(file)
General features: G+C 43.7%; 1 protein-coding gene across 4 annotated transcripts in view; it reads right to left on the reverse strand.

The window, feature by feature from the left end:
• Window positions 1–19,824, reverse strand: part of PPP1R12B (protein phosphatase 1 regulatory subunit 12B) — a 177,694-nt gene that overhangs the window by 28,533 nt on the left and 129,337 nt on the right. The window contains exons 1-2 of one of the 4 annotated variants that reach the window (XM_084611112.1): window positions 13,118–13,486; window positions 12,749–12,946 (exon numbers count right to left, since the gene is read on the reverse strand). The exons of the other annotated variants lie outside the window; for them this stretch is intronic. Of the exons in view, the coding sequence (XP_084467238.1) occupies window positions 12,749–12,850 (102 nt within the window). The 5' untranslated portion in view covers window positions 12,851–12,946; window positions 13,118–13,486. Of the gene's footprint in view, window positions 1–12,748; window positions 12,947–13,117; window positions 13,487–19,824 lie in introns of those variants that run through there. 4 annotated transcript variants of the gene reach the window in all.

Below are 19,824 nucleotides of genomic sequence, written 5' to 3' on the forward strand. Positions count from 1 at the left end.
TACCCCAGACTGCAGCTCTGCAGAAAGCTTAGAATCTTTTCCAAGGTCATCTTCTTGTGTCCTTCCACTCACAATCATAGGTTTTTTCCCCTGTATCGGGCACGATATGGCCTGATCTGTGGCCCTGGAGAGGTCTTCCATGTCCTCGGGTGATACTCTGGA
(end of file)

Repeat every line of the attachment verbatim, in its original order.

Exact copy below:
General features: G+C 43.7%; 1 protein-coding gene across 4 annotated transcripts in view; it reads right to left on the reverse strand.

The window, feature by feature from the left end:
• Window positions 1–19,824, reverse strand: part of PPP1R12B (protein phosphatase 1 regulatory subunit 12B) — a 177,694-nt gene that overhangs the window by 28,533 nt on the left and 129,337 nt on the right. The window contains exons 1-2 of one of the 4 annotated variants that reach the window (XM_084611112.1): window positions 13,118–13,486; window positions 12,749–12,946 (exon numbers count right to left, since the gene is read on the reverse strand). The exons of the other annotated variants lie outside the window; for them this stretch is intronic. Of the exons in view, the coding sequence (XP_084467238.1) occupies window positions 12,749–12,850 (102 nt within the window). The 5' untranslated portion in view covers window positions 12,851–12,946; window positions 13,118–13,486. Of the gene's footprint in view, window positions 1–12,748; window positions 12,947–13,117; window positions 13,487–19,824 lie in introns of those variants that run through there. 4 annotated transcript variants of the gene reach the window in all.

Below are 19,824 nucleotides of genomic sequence, written 5' to 3' on the forward strand. Positions count from 1 at the left end.
TACCCCAGACTGCAGCTCTGCAGAAAGCTTAGAATCTTTTCCAAGGTCATCTTCTTGTGTCCTTCCACTCACAATCATAGGTTTTTTCCCCTGTATCGGGCACGATATGGCCTGATCTGTGGCCCTGGAGAGGTCTTCCATGTCCTCGGGTGATACTCTGGA